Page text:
I woke up praying this morning. I do not say that piously, this is not a normal occurrence for me. It's just that this morning as I opened my eyes, I felt my spirit groping towards my heavenly Father with an awareness that I needed to start the day with some acknowledgement of Him. After a few stumbling attempts at formal prayer, the phrase came to mind "This is the day that the Lord has made, I will rejoice and be glad in it." I expressed my heartfelt desire to God that whatever else might come after my feet hit the floor, I would approach it with joy, knowing the day was His and not mine.
My wife is away at the moment and so I am parenting our kids solo for a few days. This means that one of my responsibilities is making my children presentable before taking them to school each morning. Kelsey ensures that their wardrobe is set in advance and Calvin (our 9 year old) takes care of his own grooming. Eva and Zoe, our twin 7 year olds, however, still need someone to do their hair each day, and right now that means me. On my best day there are basically two things I can competently do with my daughter's hair: a pony tail and a half pony tail. Involved in any attempt at styling their hair is the task of brushing it. For whatever reason, it seems that if I am brushing their hair, my girls feel that I am scraping glass shards across their scalps based on their screams and tears. I know about brushing from the bottom and brushing slowly and that I have no baseline for understanding the pain that girls experience since my hair has never reached below my ear lobes. For all that, I think our neighbors have been tempted to call CPS on more than one occasion based on the howls coming from the upstairs bathroom at bedtime when I'm on duty.
So this morning was no different for one of my daughters, who was already in a tender spot because of some unmet expectations in her morning. The tears and cries came which inevitably delayed the whole process of getting everyone ready and out the door for school. Patience is a virtue in such cases, just rarely one of mine, and so I ordinarily would respond with frustration and abrupt words to move things along. This morning, though, the words of my waking prayer came back to me in that moment and so I paused, held my daughter, and prayed aloud over her that she would know that this was God's day and that he had made this day from eternity past and known everything that would happen to her and her brother and sister in it from the beginning. I prayed that she would be able to rejoice in that reality no matter what came her way. She calmed down and our day proceeded as planned.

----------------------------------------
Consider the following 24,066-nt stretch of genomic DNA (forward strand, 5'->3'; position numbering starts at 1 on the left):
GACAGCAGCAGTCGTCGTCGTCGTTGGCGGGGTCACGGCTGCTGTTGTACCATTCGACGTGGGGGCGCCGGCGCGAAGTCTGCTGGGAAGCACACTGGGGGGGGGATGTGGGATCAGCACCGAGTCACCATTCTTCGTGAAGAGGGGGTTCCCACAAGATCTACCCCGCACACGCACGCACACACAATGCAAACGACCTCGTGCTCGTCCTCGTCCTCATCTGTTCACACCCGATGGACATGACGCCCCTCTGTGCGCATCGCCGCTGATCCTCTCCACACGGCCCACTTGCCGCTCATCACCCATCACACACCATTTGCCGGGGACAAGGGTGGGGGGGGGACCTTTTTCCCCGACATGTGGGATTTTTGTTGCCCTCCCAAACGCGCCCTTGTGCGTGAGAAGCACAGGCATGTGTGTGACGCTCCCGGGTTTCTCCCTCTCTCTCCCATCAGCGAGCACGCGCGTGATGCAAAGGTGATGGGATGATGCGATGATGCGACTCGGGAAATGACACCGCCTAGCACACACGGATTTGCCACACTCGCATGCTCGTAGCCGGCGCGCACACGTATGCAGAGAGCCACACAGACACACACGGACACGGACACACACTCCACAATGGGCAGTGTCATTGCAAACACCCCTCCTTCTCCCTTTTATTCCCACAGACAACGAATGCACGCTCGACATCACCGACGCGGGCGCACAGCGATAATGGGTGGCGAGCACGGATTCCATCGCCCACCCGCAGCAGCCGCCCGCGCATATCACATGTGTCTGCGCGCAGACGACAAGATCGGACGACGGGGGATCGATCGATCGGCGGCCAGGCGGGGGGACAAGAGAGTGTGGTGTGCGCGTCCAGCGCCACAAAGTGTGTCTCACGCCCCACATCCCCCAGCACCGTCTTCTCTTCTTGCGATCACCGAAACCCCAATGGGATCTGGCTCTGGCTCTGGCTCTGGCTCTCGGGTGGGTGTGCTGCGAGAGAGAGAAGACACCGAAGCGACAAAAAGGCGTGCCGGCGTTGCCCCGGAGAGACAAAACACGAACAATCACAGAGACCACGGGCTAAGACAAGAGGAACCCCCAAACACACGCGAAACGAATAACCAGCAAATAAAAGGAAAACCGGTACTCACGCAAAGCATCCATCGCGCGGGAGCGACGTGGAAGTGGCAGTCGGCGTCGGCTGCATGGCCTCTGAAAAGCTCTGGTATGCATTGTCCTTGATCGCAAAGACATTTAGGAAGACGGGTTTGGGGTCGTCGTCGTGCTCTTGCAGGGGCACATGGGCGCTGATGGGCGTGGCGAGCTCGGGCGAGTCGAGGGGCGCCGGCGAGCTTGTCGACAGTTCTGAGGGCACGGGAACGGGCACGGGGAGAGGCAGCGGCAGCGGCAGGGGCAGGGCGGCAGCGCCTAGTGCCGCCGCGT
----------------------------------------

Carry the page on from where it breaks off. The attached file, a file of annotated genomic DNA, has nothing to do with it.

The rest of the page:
I just got a call from her school that she had a fall on the playground that resulted in a bloody nose but was nothing serious and that she is OK. It occurred to me that God knew that would happen in this day He had made and I prayed again that my daughter would be able to rejoice in spite of such an unwelcome thing in her day (which I will no doubt hear about when I pick her up). As I said, this is not my normal way of engaging with God or my kids, but it served as a teaching moment for me (more so than for my daughter I think), that I often think of prayer as asking God for things rather than as positioning myself in a posture before His throne. My prayer this morning didn't "fix" anything and was't "answered" in the sense we usually think of. Instead it put me, and I hope my daughter, where we needed to be to face the day. It put us in the care of the Shepherd of our Souls. It made me conscious of His reality as the day unfolded. Like I said, not a normal day. But then I think, why shouldn't this be my normal?
Marcus Little is the Senior Pastor of Berean Baptist Church. This blog is a place where he can share his thoughts and reflections on how Scripture intersects with life, work, community, culture and the events of our times.